Tuesday, August 05, 2008

An even better pattern to raise events

In a previous post, I explained a subtle bug in the way that events are raised in most code. This suble bug might cause a race condition that results in unexpected behavior when the code is executed in multiple threads.

You can read the details here.

From .NET 2 onwards, there is an even simple pattern to solve this problem:

   1: class Publisher
   2: {
   3:   public event EventHandler SomethingHappened = delegate { }; // cannot be null, important for thread safety
   5:   void Test()
   6:   {
   7:     SomethingHappened(this, new EventArgs());
   8:   }
   9: }

The trick is that the event is initialized to an empty delegate (this was not possible before .NET 2.0). When invoked, this empty delegate does nothing. However it guarantees that the event will never become null, so the race condition cannot occur.

So using this pattern it is always safe to raise the event and it is even not necessary anymore to check if the event is null.


jgauffin said...

How will garbage collection work with that? Doesn't the garbage collector think that the class is in used since the event has a listener?

Kristof said...

@jgauffin: this is no problem for the garbage collector.

A subscriber (the empty delegate in this case) will never keep the publisher alive. It is actually the other way around: it is the publisher who may keep the subscribers alive (this is a potential memory leak). I tried to explain this here.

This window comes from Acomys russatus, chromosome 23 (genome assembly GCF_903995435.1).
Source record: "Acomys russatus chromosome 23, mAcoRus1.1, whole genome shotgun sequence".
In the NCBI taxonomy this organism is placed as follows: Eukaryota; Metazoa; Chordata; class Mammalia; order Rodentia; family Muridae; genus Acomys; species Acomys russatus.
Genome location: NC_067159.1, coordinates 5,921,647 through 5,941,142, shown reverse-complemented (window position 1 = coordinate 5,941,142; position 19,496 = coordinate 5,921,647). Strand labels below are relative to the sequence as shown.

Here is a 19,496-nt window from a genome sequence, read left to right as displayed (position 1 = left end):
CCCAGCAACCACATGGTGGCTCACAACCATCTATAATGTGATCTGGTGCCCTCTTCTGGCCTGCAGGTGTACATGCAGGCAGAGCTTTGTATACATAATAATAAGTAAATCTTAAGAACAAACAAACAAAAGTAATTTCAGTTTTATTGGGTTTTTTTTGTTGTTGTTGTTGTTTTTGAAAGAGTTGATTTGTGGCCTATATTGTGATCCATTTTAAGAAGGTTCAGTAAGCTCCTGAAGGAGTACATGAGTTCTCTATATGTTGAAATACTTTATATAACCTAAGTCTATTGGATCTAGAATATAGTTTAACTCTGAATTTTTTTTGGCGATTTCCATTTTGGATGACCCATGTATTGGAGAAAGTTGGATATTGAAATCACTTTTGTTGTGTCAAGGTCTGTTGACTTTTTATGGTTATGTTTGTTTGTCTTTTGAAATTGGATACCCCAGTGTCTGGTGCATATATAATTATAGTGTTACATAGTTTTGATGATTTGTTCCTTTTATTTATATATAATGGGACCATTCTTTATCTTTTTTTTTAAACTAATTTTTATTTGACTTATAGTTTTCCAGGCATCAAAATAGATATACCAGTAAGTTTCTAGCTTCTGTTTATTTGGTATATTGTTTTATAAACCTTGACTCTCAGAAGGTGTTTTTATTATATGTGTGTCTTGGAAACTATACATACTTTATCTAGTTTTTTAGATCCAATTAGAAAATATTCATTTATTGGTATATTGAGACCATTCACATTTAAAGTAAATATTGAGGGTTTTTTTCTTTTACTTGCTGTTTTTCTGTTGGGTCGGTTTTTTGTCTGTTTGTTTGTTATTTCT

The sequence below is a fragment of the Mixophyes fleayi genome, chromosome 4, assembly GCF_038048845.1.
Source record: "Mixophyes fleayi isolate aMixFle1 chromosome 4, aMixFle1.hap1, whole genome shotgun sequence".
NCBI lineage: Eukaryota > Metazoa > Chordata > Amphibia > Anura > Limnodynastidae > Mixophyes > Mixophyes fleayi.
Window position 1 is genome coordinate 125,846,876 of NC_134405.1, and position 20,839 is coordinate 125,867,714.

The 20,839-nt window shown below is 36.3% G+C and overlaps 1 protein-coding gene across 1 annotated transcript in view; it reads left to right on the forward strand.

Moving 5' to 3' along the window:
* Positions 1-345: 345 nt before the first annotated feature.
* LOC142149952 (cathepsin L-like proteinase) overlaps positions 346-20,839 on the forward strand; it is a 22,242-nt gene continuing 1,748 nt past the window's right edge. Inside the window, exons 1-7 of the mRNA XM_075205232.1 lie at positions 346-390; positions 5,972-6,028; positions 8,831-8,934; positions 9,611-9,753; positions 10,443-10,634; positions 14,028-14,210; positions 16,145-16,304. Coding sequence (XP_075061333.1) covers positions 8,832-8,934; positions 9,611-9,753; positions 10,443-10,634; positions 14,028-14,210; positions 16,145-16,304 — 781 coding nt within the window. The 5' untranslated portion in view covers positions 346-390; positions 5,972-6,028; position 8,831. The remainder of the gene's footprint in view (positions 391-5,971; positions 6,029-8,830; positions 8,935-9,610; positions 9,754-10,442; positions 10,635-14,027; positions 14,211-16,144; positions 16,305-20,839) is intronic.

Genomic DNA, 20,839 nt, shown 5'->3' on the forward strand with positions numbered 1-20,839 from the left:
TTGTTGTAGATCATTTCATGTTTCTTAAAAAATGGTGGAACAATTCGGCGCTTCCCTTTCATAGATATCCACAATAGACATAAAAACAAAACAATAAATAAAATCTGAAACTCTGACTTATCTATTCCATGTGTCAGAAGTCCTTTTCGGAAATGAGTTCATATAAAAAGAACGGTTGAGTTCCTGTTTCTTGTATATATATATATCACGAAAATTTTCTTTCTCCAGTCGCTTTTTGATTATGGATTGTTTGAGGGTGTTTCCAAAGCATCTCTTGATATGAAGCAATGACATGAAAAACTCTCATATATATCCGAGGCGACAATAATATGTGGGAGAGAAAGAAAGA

In this case, if nobody has a reference to our object, both the object and the empty delegate will be collected.

jgauffin said...

Got it, thanks

Anonymous said...

Thanks Kristof, this is an excellent solution.

Anonymous said...

Thanks Kristof,

I Really like your blog and I find most articles very useful and well explained.

keep up the good work.

Владимир said...

There was a discussion about efficiency of "empty delegate" approach vs. conventional approach.

Instead of "empty delegate" approach one can define a simple extension method to encapsulate the conventional method of checking event handler against null. It is described here and here.